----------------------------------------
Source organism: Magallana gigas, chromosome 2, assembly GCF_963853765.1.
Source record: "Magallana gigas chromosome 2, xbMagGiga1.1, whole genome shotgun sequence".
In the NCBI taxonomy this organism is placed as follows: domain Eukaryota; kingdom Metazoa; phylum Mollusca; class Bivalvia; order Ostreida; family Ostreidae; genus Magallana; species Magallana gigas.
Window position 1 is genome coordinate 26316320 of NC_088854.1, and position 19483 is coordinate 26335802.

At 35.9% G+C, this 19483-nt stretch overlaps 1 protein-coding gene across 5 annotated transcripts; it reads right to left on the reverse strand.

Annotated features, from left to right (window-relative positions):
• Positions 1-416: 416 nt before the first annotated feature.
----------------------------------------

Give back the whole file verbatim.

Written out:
Source organism: Magallana gigas, chromosome 2, assembly GCF_963853765.1.
Source record: "Magallana gigas chromosome 2, xbMagGiga1.1, whole genome shotgun sequence".
In the NCBI taxonomy this organism is placed as follows: domain Eukaryota; kingdom Metazoa; phylum Mollusca; class Bivalvia; order Ostreida; family Ostreidae; genus Magallana; species Magallana gigas.
Window position 1 is genome coordinate 26316320 of NC_088854.1, and position 19483 is coordinate 26335802.

At 35.9% G+C, this 19483-nt stretch overlaps 1 protein-coding gene across 5 annotated transcripts; it reads right to left on the reverse strand.

Annotated features, from left to right (window-relative positions):
• Positions 1-416: 416 nt before the first annotated feature.